List how does Find:Node<T> ( value:T ) works ??

Monkey Forums/Monkey Beginners/List how does Find:Node<T> ( value:T ) works ??

GC-Martijn(Posted 2015) [#1]
The learning curve is high when you only have this information.
Maybe it does what I want: "search a list by field name value"
I can use a Map or loop all the values, but maybe its possible using this list Find function.

Method Find:Node<T> ( value:T )
Finds the node containing the first element in the list equal to value.
If no matching node is found, Null is returned.

Local list:=New List<Aclass>
list.AddLast(New Aclass("test"))
list.AddLast(New Aclass("monkey"))

' and then I was hoping not to get a "monkey" by finding it like this

Class Aclass
Field name:String
Method New (_name:String)

Gerry Quinn(Posted 2015) [#2]
To do what you want, you will have to create an extended version of List that overrides the Equals() function. Otherwise it will just compare the addresses of the two objects.

Look at Mark's implementation of IntList:

Make something similar to the above, with the appropriate comparison. If you want to do sorting and such, you will need a new Compare function too.

I haven't tested it, but I think the following should work:

Some classes in Monkey such as List are quite simply coded and may be easier to understand from the code than the documentation!

GC-Martijn(Posted 2015) [#3]
Oke thanks, I will test it later today.

And that Find thing , what does that do and how to use that ?
I really miss some extra short examples the documentation than I can figure out of my own ;)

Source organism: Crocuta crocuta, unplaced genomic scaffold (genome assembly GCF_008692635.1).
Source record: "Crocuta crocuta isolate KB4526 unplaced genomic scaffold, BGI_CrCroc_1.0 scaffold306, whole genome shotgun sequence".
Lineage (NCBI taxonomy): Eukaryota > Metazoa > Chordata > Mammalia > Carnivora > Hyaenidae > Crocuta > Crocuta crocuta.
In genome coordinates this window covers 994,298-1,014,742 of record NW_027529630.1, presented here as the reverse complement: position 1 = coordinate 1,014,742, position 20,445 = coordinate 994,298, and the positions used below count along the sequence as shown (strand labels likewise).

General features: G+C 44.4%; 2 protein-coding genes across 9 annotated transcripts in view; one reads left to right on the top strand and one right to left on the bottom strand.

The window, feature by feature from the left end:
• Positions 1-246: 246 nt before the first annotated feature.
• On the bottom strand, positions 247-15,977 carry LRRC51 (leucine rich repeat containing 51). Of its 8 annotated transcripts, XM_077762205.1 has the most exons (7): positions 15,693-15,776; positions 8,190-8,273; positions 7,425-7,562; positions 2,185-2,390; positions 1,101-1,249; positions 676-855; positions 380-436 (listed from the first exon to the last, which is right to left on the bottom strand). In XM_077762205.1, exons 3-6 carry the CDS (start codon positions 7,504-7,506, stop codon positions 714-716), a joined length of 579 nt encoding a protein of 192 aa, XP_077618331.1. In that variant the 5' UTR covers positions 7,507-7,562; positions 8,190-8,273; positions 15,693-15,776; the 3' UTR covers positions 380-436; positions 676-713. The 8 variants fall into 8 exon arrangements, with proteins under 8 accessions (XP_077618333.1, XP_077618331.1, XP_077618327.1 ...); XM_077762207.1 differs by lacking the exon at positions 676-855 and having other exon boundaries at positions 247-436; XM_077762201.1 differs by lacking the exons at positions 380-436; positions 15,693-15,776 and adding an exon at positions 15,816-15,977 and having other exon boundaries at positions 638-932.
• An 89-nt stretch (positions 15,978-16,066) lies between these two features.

Gerry Quinn(Posted 2015) [#4]
If you write:

acList.Find( monkey )


acList.Find( New ACLass( "monkey" )

will both return a node pointing to monkey, because an object equal to it has been found in the list.

In retrospect, this probably isn't really what you want. I'd recommend making an ordinary list of List< AClass > like you did originally and iterating through the nodes. This is how it's done:

I haven't tested the above but I think it should work.

Gerry Quinn(Posted 2015) [#5]
Or you could incprporate that into an extended class, if you will be using it a lot:

Now you can do what you probably wanted originally:

Local nod:Node< AClass > = acList.Find( "monkey" )

Samah(Posted 2015) [#6]
Diddy's DiddyStack/DiddyList/DiddySet handle a lot of this for you if you make your class implement IComparable, or if you give it a comparator (a separate class that just does the comparison).

GC-Martijn(Posted 2015) [#7]
There was a small thing I needed to change.
Local nod:list.Node

I'm trying to not using any extra modules, and to learn the basics ;)

Gerry Quinn(Posted 2015) [#8]
Ah yes, I forgot that, because when I'm using Nodes I always use an alias.

Alias Node = list.Node the top of the file will allow you to use Node as I did. (It's actually the only thing I ever use Alias for!)